Archivi del mese: ottobre 2012

Poem-A-Day: Au Hasard Balthazar by Stacy Szymaszek

– non ho capito  bene la poesia – ma il film di Bresson mi pare uno dei capolavori della cinematografia moderna –

* * *

1974 I start
a memo on
dreadful vision

of Christian mildness
amidst Christian perps

bringing an evil
to hymns

evaporates
water stations

I can wait
a Polish actress

wide-set 50 mm
eyes restrictive
yet yield surprise

my lap
made of muscle

knee caps
shoots    of errant hair

in that moment I understand
French
my hand

took place

opus of
safe infant
heads

listen bud

no static guard
on my acolyte robe
as we learned last Sunday
flammable

another class of girl
wants to be destroyed

donned “beef
cake” by summer
crown of blue
ribbon

now on a mantle
house in a field

my animal
lives with sheep

feel bad that I beat you

problem with
only offering
two options

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Poem-A-Day: Dante Micheaux, Garcia Lorca Meets Crane

– non mi permetto di enunziare giudizi a proposito di questa poesia – solo vorrei comunicare una certa tristezza (che ovviamente può benissimo non essere condivisa): tristezza nel vedere il desiderio (che a me sembra abbia sempre in sé qualcosa di sacro, qualunque sia il suo oggetto e il modo della sua realizzazione, e sia esso spirituale o materialistico,  religioso o ateistico) ridotto a frivolezza –

* * *

García Lorca Meets Crane

by Dante Micheaux

Had the metropolitan afternoon not bored him,
the lack of sea air and pure sun not made him long for Andalusía,
or Ángel Flores—intellectual of the rich port—not had a remedy,
the poet in New York might never have crossed the East River
to engage in a conversation that, had language not been a barrier,
went like this:

Señor Crane, el placer es mio. Usted ve que los maricas
de Granada nunca podrían hacer impunemente de recibir tantos marineros
en un hogar a un tiempo
. Pleasure—your poems proceed you. Excuse
the mess, one never knows what might wash ashore. Angel, why
didn’t you ring to announce your coming?

To which Flores replied, “Since when has any man ever announced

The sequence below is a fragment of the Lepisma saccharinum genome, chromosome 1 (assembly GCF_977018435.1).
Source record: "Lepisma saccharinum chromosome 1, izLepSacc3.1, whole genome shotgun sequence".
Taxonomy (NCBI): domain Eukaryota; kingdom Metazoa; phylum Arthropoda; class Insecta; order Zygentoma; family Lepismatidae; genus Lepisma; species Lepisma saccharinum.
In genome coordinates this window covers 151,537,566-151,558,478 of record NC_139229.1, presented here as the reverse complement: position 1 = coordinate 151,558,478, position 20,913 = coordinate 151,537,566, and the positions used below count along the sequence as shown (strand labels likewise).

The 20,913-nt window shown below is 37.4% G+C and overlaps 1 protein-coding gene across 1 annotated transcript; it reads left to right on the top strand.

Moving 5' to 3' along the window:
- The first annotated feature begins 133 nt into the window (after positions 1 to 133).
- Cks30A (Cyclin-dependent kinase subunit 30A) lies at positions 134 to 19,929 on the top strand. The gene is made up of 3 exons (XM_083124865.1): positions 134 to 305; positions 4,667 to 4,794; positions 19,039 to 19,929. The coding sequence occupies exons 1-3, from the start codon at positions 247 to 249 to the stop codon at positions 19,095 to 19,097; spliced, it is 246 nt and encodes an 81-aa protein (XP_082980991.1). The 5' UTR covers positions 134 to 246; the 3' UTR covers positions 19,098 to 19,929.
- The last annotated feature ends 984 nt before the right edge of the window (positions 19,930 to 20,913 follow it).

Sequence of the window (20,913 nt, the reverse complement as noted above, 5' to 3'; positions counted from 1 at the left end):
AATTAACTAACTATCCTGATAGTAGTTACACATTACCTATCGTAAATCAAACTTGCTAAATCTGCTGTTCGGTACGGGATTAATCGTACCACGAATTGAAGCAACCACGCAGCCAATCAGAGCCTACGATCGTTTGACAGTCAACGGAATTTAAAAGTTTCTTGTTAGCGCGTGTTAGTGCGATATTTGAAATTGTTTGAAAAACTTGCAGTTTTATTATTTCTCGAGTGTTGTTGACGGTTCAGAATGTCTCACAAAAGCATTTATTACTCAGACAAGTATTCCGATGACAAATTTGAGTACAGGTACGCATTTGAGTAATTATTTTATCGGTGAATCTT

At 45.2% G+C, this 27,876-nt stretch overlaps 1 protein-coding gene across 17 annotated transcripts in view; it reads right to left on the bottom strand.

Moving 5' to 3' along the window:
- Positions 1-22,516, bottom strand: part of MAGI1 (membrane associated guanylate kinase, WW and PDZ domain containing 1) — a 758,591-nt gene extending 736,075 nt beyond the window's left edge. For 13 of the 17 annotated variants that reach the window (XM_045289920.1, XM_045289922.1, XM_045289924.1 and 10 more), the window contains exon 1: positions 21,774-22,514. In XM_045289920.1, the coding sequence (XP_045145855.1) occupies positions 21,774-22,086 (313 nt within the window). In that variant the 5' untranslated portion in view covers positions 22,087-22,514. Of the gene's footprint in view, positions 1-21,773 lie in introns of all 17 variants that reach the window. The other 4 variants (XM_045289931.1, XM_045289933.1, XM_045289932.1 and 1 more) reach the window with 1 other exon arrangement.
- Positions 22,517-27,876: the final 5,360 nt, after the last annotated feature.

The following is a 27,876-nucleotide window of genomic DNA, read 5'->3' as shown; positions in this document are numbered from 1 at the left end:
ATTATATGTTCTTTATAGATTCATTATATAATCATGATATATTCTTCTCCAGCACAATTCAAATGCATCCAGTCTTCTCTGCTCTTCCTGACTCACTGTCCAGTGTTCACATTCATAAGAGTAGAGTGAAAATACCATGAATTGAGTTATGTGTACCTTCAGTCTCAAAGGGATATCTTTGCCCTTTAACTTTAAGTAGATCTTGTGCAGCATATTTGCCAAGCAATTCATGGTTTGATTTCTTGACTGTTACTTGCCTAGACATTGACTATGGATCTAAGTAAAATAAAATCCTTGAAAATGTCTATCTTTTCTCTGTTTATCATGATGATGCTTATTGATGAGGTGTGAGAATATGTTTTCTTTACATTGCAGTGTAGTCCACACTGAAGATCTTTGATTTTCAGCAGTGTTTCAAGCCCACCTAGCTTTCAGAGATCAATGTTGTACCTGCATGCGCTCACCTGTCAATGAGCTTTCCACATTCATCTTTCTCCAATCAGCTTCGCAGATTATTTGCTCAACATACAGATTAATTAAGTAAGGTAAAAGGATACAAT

his coming in this apartment, dear heart?”

Angel, you’re a scoundrel! Ángel, él es un sinvergüenzo maravilloso.
Mire a estos muchachos, bajo permiso y ¡todavía! incapaz de escapar uno
al otro ¡Borrachos y formando escándalos!
What did he say?

To which Flores replied, “He said that you have a charming gathering here.”

Yes—the borough’s less fashionable gentleman’s club. Señor Crane…Angel,
tell him the formality is not necessary.

To which Flores replied, “No tan formal, Federico. Por favor.”

arrrt—disculpame, la pronunciación es difícil—Ángel y yo caminamos
sobre un magnifico puente. Dime, en serio, ¿colga allí?

From which Flores translates, “He wants to know about the bridge.”

Isn’t it magnificent? Can you believe it just hangs there, no support?
I’m composing a rather lengthy piece about it.

From which Flores translates, “Sí. Está componiendo un pedazo
sobre el puente.”

And what have you been working on since your arrival?

From which Flores translates, “¿Qué estás escribiendo?”

Tanto como uno puede, sobre la vida en una residencia.

[exact translation]

Well, hopefully we can inspire you. Would you all like some whiskey?

[exact translation]

Absolutamente. Y una pareja de estos marineros.

From which which Flores translates, “Yes he would. But none for me, thank you.”

Good company and some old-fashion hooch should take your mind
off the anonymity of New York.

[exact translation]

(laughter)

Cheers! Salud! (pause) Federico would you like to stay the afternoon?

[exact translation]

¡Claro! Ángel, sobra tiempo?

To which Flores replies, “Tu puedes pero yo…¡no!”

Hart, dear…Federico is going to stay. I have an article to finish.
Te dejo a su vicio particular.

And that is how Ángel Flores left them. One poet with another,
in a Brooklyn flat, filled with cigarette smoke, sailors and their musk,
the taste of whiskey on the tongue and, perhaps, the skin.

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